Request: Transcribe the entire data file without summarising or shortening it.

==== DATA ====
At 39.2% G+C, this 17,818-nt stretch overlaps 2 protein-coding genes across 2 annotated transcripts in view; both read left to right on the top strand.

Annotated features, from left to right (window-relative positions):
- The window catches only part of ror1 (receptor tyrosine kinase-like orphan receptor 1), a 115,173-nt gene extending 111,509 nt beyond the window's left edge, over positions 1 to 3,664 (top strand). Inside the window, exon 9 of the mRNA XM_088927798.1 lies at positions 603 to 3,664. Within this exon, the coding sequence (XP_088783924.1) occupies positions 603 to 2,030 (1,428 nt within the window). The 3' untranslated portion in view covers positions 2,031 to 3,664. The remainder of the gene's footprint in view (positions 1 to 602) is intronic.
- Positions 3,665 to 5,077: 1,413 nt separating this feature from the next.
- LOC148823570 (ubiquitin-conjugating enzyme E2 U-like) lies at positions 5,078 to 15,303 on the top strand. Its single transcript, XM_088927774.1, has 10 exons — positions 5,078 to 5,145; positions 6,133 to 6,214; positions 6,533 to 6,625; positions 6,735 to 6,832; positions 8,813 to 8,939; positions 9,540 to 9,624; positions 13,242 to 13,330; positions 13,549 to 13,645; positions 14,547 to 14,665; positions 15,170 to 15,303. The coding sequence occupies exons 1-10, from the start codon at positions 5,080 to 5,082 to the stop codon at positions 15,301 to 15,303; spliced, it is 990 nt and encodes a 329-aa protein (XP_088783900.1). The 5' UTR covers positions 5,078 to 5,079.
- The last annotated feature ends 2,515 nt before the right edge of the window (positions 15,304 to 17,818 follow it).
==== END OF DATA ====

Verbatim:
At 39.2% G+C, this 17,818-nt stretch overlaps 2 protein-coding genes across 2 annotated transcripts in view; both read left to right on the top strand.

Annotated features, from left to right (window-relative positions):
- The window catches only part of ror1 (receptor tyrosine kinase-like orphan receptor 1), a 115,173-nt gene extending 111,509 nt beyond the window's left edge, over positions 1 to 3,664 (top strand). Inside the window, exon 9 of the mRNA XM_088927798.1 lies at positions 603 to 3,664. Within this exon, the coding sequence (XP_088783924.1) occupies positions 603 to 2,030 (1,428 nt within the window). The 3' untranslated portion in view covers positions 2,031 to 3,664. The remainder of the gene's footprint in view (positions 1 to 602) is intronic.
- Positions 3,665 to 5,077: 1,413 nt separating this feature from the next.
- LOC148823570 (ubiquitin-conjugating enzyme E2 U-like) lies at positions 5,078 to 15,303 on the top strand. Its single transcript, XM_088927774.1, has 10 exons — positions 5,078 to 5,145; positions 6,133 to 6,214; positions 6,533 to 6,625; positions 6,735 to 6,832; positions 8,813 to 8,939; positions 9,540 to 9,624; positions 13,242 to 13,330; positions 13,549 to 13,645; positions 14,547 to 14,665; positions 15,170 to 15,303. The coding sequence occupies exons 1-10, from the start codon at positions 5,080 to 5,082 to the stop codon at positions 15,301 to 15,303; spliced, it is 990 nt and encodes a 329-aa protein (XP_088783900.1). The 5' UTR covers positions 5,078 to 5,079.
- The last annotated feature ends 2,515 nt before the right edge of the window (positions 15,304 to 17,818 follow it).